People also need to realise that you dont need to get a husky if you want an active dog, you dont need a border collie to do sports and tricks. Most lower intensity breeds will do the job just fine. People underestimate the little ones and new owners cannot be fully prepared for the shock that high intensity dogs are.
 
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Ahh, I've loved Corgis forever! Goofy, silly, lovable things, but I know they have a tendency to bark and we'd need a house for one, not suitable for a condo. I hear you on the Akita - for me it's a Shiba Inu. Don't think I could handle that stubborn of a dog though. ;)
 

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If looks were the only consideration I'd have a lot of blue-eyed silver siberian huskies. I just love the look, it's stunning to me. But ... I am so not prepared to handle a husky of any kind and our summers would be unpleasant to them.
 

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Border Collies, Australian Shepherds, Malinois. I love them, I love their drive, their looks, their attitudes. They are not the dogs for me however, I'd never be able to give them the exercise they needed, I'm not nearly enough into training to keep them mentally stimulated, and I do not have a job for any of those breeds to do. I'd end up with a neurotic dog that's inventing jobs for itself if I got one, so I'll admire them from afar.
 

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For me, probably an APBT. I think they are gorgeous, stunning dogs and I have met several that were total sweethearts. But while they can be good with other dogs and cats, it's too important to me to have a dog that can be around other animals and it's just too big of a risk.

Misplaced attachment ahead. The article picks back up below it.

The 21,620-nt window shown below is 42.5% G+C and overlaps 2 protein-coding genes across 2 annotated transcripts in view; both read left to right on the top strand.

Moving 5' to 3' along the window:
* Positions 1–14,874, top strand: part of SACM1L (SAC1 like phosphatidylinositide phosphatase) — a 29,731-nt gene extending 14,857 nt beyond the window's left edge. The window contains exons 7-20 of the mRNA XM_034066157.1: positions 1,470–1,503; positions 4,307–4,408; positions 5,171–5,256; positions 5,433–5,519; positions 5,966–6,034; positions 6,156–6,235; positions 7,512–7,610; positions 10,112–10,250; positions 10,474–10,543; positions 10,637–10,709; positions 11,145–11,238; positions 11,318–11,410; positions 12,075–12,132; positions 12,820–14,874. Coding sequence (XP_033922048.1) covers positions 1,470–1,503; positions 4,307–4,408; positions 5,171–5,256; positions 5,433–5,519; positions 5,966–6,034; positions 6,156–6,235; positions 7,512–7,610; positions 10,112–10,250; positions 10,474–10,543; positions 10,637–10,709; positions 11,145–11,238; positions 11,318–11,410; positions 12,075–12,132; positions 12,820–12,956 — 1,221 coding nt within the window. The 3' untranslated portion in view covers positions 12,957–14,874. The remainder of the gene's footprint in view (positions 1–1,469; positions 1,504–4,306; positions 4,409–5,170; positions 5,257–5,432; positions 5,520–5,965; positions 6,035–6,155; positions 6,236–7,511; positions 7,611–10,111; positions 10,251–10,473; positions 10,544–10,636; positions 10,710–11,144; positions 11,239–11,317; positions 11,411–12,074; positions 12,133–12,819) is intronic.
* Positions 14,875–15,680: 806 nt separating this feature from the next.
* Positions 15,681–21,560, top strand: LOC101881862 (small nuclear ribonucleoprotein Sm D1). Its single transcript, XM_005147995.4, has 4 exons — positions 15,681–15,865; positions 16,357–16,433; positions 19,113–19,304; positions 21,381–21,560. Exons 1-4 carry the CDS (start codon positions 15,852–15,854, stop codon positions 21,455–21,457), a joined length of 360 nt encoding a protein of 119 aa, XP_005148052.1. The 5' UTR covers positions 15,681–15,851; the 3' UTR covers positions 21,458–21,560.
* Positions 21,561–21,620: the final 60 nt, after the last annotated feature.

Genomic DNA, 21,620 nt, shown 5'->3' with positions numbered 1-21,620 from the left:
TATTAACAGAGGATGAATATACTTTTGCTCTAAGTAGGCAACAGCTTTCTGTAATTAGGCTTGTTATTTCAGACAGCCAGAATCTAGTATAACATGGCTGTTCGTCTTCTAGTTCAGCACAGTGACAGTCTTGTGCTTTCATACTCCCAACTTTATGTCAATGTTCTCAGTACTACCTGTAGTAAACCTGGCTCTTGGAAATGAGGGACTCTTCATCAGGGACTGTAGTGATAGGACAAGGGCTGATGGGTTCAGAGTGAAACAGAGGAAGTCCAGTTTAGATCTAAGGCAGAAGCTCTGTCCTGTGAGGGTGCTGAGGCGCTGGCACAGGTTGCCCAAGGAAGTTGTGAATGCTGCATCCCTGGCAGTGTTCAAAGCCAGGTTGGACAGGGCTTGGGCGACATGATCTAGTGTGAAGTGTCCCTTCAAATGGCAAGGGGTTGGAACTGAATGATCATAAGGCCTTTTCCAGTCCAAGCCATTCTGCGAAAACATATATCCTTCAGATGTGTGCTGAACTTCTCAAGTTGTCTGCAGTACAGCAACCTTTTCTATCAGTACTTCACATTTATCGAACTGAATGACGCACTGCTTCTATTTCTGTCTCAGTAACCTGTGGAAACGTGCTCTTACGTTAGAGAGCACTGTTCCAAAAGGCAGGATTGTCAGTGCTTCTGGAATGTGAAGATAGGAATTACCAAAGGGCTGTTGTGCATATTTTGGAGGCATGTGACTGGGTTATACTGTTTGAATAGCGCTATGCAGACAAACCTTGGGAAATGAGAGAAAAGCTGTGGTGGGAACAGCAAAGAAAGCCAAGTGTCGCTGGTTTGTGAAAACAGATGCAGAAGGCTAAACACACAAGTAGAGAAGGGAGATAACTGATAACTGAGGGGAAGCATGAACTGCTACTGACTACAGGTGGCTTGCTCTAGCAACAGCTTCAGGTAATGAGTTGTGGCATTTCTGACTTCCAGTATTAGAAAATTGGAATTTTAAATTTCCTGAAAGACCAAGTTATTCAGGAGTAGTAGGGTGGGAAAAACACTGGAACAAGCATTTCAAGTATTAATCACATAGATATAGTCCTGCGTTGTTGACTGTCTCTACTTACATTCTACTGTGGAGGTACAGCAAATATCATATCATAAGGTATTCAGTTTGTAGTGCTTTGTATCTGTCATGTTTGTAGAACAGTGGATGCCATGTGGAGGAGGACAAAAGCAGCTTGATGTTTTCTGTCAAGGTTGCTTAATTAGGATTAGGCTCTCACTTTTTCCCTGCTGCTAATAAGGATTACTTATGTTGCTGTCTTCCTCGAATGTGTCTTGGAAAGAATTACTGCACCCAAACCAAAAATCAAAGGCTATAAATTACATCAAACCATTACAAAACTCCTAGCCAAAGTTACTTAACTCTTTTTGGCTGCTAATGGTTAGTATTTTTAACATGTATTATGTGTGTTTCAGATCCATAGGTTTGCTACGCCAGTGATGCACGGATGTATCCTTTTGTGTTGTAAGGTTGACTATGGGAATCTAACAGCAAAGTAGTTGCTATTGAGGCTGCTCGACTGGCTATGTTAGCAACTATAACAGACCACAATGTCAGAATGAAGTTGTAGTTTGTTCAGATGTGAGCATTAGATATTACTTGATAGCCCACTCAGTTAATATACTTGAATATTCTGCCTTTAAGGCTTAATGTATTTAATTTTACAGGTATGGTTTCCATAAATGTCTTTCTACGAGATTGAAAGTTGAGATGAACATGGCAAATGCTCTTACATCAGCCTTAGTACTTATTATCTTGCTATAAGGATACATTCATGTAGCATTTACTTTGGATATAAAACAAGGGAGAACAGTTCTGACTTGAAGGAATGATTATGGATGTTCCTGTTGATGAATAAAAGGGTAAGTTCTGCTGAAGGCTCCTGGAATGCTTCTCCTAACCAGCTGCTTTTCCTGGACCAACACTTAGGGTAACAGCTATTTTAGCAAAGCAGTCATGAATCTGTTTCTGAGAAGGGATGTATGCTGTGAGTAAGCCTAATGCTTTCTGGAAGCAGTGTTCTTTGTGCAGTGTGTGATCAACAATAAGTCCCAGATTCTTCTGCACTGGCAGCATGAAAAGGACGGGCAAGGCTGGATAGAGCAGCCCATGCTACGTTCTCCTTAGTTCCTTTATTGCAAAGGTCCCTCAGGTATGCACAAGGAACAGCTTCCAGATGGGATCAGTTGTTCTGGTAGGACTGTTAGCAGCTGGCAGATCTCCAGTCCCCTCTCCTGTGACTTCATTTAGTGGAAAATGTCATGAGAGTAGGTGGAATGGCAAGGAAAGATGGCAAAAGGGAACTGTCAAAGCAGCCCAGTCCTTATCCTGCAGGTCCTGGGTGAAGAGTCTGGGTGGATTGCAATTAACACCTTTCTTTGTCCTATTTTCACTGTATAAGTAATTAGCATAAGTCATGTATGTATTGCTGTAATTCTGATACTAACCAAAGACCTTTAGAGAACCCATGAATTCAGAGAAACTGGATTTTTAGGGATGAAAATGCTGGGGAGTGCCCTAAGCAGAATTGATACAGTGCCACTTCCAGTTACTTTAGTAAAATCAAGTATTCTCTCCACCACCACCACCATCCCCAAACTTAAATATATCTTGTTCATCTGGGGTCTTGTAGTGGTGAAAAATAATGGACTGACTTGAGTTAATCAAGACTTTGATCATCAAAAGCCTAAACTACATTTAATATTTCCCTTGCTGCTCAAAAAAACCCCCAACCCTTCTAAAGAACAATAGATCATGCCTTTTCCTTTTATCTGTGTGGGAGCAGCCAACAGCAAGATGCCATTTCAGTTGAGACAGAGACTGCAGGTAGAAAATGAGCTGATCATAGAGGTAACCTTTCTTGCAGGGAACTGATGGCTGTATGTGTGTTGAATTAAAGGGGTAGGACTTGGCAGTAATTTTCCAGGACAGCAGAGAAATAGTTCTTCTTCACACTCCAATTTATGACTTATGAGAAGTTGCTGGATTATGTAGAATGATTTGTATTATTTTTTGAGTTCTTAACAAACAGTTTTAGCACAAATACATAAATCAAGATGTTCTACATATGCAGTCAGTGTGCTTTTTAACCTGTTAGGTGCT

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Malinois!! I love their drive, intensity, and their looks. But they might be too intense and high energy. ( I recognize that might sound funny given my BC and Aussie crew)

I also really like Papillions, but my dogs would terrorize a small dog.
 

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I want a Old English Sheepdog. I have always loved them but I am just more suited to a hound, plus all that fur would kill me.
 
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Dalmatians are one breed I love but would never get. I love the athleticism and their look but the personality and energy would keep us from being a match. Also love Samoyeds but I can't do the fur. There would be unintentional neglect.
There's other breeds I wish would work out of course but know they wouldn't. Some for crazy grooming requirements but most because they're high energy working breeds with strong personalities. I like them enough to keep them out of my life!